To increase the potential health benefit of curcumin, research has shown that combining turmeric with other phytonutrient dense vegetables such as onion (rich in quercetin), and the cruciferous vegetables (abundant in isothiocyanates), may both prevent and inhibit the growth and metastasis (spread) of certain types of cancer cells including but not limited to both colon and prostate cancer.
This powerful nutrient offers hope to all of us as we mature and consider our vulnerability to common chronic degenerative diseases that seem to be increasing in number, in spite of our efforts to reduce our risk.
Easy Ways to Incorporate Turmeric into your Diet
- Beyond the familiar presence of turmeric in curry, it can be used to flavor many snacks or components of any meal.
- Add turmeric to a salad dressing
- Incorporate with organic mayonnaise to prepare egg salad or devilled eggs.
- Add to your favorite hummus or other bean dip recipe.
- Add turmeric to your next homemade pot of soup.
- Add turmeric with cinnamon to sautéed apples.
Taking these suggestions into account, I have created a recipe that combines all three suggested phytonutrients in a delicious stew to be enjoyed at any time of the day. As an additional option, you can transform this stew into a soup by adding vegetable broth and coconut milk, and pureeing the ingredients.
Curried Cauliflower and Chickpea Stew
2 tablespoons coconut oil (you can use olive oil if you prefer)
3 cloves of garlic, chopped
2 teaspoons (or more) curry powder
½ teaspoon ground cumin
1 teaspoon fresh ginger root, chopped
Salt, pepper to taste
1 medium yellow onion, chopped
1 medium head cauliflower, chopped into florets (about 2 lbs)
1 15-oz can organic chickpeas, drained and rinsed
1 15-oz can organic diced tomatoes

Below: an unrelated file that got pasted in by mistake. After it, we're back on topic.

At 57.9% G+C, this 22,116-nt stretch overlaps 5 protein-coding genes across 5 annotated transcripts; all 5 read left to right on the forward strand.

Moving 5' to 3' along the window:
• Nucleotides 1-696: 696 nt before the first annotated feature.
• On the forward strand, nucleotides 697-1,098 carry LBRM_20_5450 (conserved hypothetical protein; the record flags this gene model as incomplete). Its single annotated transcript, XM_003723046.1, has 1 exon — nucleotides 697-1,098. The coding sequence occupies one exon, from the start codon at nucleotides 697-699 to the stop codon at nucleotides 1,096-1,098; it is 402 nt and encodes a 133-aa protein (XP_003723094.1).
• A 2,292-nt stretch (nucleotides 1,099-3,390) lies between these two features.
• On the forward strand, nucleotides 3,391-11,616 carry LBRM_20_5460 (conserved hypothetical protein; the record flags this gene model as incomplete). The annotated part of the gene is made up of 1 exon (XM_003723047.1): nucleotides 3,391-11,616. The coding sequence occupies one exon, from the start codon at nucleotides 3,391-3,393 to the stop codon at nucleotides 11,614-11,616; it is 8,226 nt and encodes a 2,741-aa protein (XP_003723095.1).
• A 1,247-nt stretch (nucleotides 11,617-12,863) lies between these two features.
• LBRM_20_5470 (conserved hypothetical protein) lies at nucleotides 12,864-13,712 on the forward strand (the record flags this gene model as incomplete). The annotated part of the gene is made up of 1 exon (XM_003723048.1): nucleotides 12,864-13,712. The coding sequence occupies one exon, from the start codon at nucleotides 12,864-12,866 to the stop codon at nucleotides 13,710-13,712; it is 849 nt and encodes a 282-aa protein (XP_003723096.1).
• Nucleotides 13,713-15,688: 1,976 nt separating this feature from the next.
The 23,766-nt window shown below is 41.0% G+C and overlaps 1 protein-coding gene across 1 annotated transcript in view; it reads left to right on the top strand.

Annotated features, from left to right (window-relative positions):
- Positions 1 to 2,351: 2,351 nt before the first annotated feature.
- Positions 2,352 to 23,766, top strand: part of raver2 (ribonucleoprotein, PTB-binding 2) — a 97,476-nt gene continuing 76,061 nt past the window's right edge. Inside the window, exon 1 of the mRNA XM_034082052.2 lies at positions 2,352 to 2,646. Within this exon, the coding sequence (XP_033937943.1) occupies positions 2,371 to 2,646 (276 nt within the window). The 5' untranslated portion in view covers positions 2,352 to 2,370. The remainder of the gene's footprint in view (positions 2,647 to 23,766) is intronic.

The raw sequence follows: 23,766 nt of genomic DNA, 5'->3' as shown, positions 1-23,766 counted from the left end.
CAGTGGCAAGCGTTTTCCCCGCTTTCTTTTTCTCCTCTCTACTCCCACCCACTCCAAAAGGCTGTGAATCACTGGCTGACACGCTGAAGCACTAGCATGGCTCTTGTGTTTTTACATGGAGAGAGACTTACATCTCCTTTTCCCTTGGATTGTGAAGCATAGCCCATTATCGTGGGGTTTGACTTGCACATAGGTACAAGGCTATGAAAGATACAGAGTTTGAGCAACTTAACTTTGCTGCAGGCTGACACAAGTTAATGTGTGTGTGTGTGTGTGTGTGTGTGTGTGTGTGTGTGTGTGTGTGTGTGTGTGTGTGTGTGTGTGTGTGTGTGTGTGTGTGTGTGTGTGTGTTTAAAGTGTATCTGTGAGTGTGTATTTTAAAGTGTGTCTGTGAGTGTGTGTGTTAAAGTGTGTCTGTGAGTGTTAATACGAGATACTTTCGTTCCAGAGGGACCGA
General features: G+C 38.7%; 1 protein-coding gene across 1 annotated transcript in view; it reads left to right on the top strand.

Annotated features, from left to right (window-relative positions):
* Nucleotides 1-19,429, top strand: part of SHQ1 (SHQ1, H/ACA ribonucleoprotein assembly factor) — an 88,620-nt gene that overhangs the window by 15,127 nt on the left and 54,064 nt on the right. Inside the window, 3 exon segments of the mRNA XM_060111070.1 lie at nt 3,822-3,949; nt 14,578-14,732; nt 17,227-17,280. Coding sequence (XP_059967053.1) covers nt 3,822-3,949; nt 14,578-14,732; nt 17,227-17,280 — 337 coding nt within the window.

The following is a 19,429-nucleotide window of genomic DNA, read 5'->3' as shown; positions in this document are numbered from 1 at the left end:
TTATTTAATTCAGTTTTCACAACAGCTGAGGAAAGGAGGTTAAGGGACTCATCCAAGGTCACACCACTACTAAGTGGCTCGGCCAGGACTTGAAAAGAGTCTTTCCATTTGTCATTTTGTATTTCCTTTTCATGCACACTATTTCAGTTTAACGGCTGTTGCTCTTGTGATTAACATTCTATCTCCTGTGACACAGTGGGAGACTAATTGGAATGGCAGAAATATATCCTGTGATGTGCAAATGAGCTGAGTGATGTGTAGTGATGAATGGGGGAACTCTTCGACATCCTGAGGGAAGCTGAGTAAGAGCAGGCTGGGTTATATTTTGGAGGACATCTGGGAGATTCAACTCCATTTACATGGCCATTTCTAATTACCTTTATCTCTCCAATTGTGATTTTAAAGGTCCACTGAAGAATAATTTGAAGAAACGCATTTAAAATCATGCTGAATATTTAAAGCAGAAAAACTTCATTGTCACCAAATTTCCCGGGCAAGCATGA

- Heat the oil over medium heat in a thick-bottomed pot.
- Add the curry powder, cumin, and garlic and cook, stirring, for 1 minute.
- Add the chopped onion and cook till softened.
- Add the ginger, chickpeas (drained and rinsed), tomatoes (including the juice) and cauliflower florets.
- Season to taste with salt and pepper.
- Bring to a boil, then reduce to a simmer, cover and allow to cook for 15-18 minutes or until the cauliflower is tender.
- Remove from stove.
- Garnish with fresh cilantro and serve.
Curry Roasted Mixed Nuts
1 cup raw organic almonds
1 cup raw organic walnuts
½ cup raw organic macadamia nuts
½ cup raw organic pumpkin seeds
½ cup desiccated unsweetened organic coconut
2 tablespoons raw honey
2 tablespoons organic butter, melted
5 teaspoons curry powder (or more to taste)
Himalayan salt, to taste
- Preheat oven to 350° F
- Melt the butter and honey over medium heat. Stir in curry powder.
- Transfer the honey butter mix to a bowl and mix in nuts, coconut, pumpkin seeds, and salt. Toss gently to coat.
- Place nuts on a parchment paper lined baking sheet and bake in the oven for about 15 minutes.
- Remove nuts from oven, sprinkle the additional 2 teaspoons of curry powder and return to oven for about 5 minutes.
- Cool and serve.